What comes after nostalgia? We found ourselves wondering this question during HDMIRROR‘s set last year at CTM Festival’s now-storied Adrenalin gabber and hardcore party at Berghain, and during his time on the party’s associated panel at Humboldt University. The Berlin-based South African producer’s work provokes this kind of thinking thanks to its mercilessly maximalist aesthetic approach that, while sonically similar to genres like gabber and trance, could only exist in the present. Now, with a talked about set at Unsound Krakow behind him, and a handful of truly futuristic tracks ahead of him, we met with the enigmatic producer to find out what makes him tick.
Imagine: every bit of high-contrast rave imagery you’ve ever seen, complete with its colorful memorabilia, excess brand repurposing and post-apocalyptic imagery, all flying at you at once, flooding your brain like a serotonin-fueled sugar high, soundtracked by a web of dizzyingly complex, futuristic beats.
This is the sort of overwhelming, relentless atmosphere conjured by HDMIRROR. From his humble Berlin studio, the South African artist rips apart different shades of dance music and splices them together with a forward-thinking energy learned from an adolescence spent in and around Cape Town’s late-‘90s rave scene.
The result is strikingly contemporary music that sets him apart from just about every other producer working today. He deals in extremes, using “transformation through overload” and pure dancefloor catharsis to create a distinct vibe that recently landed him a slot at CTM Festival’s gabber and hardcore showcase at Berghain.
Through reassembling club music’s extremities, HDMIRROR pushes past established frontiers into uncharted territory, creating an urgent and exciting look at electronic dance music’s potential future.
The music is a hard-edged, high-octane ride of digital sound design that’s been poured into various stylistic vessels—namely gabber and trance—only to overflow in a way that recalls the more aggressive work of rave pioneers like Aphex Twin and LFO.
But while the attitude may be similar, the actual sound of his music differs from his stylistic predecessors. In most cases, the analog warmth and melodic structures of ‘90s IDM have been replaced with obtuse digital sounds that pop into different areas of the frequency spectrum, like PC Music cranked up to gabber speed.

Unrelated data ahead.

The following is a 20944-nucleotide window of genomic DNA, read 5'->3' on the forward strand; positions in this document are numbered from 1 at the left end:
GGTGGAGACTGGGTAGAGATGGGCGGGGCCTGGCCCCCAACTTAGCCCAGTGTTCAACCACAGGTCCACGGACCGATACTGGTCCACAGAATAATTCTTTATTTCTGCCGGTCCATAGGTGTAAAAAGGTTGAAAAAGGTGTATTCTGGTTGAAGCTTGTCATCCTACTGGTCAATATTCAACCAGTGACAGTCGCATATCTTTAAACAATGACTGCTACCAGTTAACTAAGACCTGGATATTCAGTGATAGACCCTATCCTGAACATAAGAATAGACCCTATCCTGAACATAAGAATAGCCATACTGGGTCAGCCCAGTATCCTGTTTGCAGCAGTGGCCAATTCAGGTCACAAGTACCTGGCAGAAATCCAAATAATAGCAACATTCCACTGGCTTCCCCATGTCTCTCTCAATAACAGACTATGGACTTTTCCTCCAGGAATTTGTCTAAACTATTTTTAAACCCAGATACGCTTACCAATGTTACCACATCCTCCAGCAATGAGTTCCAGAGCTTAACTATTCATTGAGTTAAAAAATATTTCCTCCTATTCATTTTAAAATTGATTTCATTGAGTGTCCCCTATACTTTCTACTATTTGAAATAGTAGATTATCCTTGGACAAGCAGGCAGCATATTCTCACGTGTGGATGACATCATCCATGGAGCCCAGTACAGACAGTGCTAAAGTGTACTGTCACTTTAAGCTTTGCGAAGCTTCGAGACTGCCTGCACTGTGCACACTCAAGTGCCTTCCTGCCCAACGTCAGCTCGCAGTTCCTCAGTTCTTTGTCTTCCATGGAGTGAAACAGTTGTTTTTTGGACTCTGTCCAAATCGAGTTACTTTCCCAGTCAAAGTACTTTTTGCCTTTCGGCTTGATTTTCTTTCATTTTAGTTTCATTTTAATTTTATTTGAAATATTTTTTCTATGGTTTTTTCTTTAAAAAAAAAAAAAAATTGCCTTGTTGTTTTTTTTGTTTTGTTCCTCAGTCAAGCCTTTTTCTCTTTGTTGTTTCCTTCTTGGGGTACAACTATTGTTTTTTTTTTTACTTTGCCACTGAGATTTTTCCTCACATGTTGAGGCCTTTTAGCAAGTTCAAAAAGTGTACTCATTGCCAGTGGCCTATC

This might seem like a lot, but HDMIRROR’s music is maximalist in a carefully orchestrated way. Most of his projects are based on genre studies where he deconstructs and reshapes the elements of established forms.
“You take a certain theme, then take it to the maximum,” he says of his approach. And it can be heard quite easily in the music on his Avant Trance mixtape. He takes trance leads and masters them so that they sound as loud as an entire track would normally be. “In a way, it’s really minimal,” he explains. “It sounds really maximal, but at any time there’s really only two or three sounds playing.”
The mixtape is comprised of what he calls “whole edits”. These are total overhauls that build off a previous track’s core idea while still deviating completely. Avant Trance uses lead melodies like heavy walls of sound, letting familiar moments of famous trance tracks fight to break through the cracks—like Sarah McLachlan’s vocals from Delerium’s “Silence”.
So far, each full-length HDMIRROR release has been a complete departure from prior works. On each project, he tweaks and mangles a different musical aesthetic. His tracks have an accelerated feeling, like they were crafted under intense pressure. When asked about the speed of his output, he responds with what sounds like a mission statement, “I’m going for a very modern sound that considers the reality of the present.”
HDMIRROR produces by “interpreting the present at all times”, and his prolific, hypermodern output has the same anxious, constantly-on feeling that you get from spending too much time on the internet. For him, time equals relative importance: “It’s an interpretation of the club scene. It’s my statement, and if that statement is old, then it might not be relevant.” His work is a constant reflection of its source material, but through a different, slightly uncanny lens, like watching TV with the HD and contrast settings turned up as high as possible.
As soon as you think you’re beginning to understand HDMIRROR, his music changes shape. His work is in a constant state of reinvention, which is only amplified by his vibrantly abrasive visual aesthetic rooted in the symbolism and imagery of rave culture.
With a cheeky smile, he explains how these symbols originate in the seedier sides of club culture, namely from flyers, ecstasy tablets and LSD blotter. “The message is always kind of fucked up,” he says. “It alludes to an altered state of mind. A shitload of these images together really starts to make you feel…bent.”
Taking full advantage of this effect, he uses overwhelming visual stimuli to bolster the disorienting nature of his music. Recalling one show in particular, he says, “When I played in Milan, I was making the visuals for the show, and towards the end of the video, when the set was peaking, even I couldn’t handle the visuals anymore. I had to tone it down a bit, the flashing was like…someone was going to die.”
His most recent release, Adrenalin, is a study on the abrasive tropes of gabber. But it moves past the genre’s boundaries in an attempt to “freshen up what gabber is, and what gabber can be about.”